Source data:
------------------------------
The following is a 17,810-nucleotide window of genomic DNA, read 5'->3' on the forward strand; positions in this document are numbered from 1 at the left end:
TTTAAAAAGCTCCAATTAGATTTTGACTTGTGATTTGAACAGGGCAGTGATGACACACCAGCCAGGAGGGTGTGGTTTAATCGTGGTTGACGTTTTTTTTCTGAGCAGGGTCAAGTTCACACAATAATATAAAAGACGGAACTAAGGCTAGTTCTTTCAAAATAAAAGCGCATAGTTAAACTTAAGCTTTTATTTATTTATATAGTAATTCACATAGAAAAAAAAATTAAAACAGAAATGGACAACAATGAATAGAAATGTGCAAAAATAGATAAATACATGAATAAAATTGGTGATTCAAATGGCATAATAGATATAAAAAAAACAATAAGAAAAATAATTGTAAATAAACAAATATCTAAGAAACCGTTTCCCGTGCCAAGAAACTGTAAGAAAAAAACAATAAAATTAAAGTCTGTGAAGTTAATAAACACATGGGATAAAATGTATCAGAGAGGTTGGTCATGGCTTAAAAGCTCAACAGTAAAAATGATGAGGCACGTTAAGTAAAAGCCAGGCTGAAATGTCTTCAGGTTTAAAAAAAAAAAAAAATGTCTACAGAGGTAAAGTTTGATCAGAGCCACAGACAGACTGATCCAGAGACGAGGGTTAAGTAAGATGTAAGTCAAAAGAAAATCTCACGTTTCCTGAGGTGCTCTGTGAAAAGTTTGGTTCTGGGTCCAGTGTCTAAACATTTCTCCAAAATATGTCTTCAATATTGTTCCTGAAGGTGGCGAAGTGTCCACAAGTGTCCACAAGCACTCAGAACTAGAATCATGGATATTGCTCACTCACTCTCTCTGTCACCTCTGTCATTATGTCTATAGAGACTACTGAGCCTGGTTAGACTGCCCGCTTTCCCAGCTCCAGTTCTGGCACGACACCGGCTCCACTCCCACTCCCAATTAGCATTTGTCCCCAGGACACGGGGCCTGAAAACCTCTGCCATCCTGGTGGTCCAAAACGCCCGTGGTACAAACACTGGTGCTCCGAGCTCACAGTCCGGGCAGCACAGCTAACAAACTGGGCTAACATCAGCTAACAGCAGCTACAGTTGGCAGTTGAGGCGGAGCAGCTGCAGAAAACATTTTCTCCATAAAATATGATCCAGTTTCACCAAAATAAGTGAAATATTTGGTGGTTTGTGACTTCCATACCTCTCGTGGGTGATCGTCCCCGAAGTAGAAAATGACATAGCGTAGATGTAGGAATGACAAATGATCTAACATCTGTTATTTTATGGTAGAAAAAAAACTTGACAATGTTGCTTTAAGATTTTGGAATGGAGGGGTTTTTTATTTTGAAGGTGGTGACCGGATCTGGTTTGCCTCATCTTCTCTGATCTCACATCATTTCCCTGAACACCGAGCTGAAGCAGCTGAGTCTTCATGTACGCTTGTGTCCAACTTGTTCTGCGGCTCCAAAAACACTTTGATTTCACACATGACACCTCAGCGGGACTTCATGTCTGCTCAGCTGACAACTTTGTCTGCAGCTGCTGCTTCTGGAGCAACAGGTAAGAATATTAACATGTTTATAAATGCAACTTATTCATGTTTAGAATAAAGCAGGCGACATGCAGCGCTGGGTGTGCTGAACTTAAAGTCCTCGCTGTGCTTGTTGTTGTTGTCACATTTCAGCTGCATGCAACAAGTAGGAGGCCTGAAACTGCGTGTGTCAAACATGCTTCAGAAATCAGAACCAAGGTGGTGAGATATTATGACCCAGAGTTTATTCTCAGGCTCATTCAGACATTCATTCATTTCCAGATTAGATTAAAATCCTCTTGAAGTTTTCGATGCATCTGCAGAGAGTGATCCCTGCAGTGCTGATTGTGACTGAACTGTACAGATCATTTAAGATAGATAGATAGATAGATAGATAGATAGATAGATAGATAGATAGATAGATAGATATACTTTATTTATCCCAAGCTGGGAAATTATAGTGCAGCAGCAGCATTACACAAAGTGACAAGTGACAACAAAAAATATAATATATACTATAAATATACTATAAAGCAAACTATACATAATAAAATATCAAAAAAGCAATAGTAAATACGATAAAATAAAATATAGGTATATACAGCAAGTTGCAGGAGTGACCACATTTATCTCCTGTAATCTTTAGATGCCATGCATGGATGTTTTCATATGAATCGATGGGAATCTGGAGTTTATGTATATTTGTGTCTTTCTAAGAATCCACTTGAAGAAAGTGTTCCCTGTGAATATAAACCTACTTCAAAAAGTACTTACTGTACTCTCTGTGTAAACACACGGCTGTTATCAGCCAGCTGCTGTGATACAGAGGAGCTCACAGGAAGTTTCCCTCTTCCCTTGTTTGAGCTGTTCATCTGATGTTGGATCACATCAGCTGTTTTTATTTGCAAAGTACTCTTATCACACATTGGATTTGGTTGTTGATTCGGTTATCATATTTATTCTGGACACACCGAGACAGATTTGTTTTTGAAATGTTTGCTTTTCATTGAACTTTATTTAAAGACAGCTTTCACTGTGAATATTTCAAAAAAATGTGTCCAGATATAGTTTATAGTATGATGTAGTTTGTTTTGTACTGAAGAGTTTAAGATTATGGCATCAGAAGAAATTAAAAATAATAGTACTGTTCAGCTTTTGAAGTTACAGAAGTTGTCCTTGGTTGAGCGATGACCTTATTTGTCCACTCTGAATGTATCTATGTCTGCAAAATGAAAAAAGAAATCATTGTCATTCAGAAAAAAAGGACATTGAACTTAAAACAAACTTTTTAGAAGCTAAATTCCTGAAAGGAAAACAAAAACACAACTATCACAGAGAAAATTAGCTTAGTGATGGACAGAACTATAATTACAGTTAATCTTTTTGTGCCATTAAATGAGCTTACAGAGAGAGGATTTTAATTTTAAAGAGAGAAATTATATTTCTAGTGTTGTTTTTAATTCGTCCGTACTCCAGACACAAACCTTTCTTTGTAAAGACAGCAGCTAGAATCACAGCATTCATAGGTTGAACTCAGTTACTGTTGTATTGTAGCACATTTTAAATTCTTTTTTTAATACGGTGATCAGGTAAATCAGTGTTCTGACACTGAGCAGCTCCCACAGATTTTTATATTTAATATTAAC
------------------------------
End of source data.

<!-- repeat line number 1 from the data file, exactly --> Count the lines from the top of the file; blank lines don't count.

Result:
The following is a 17,810-nucleotide window of genomic DNA, read 5'->3' on the forward strand; positions in this document are numbered from 1 at the left end: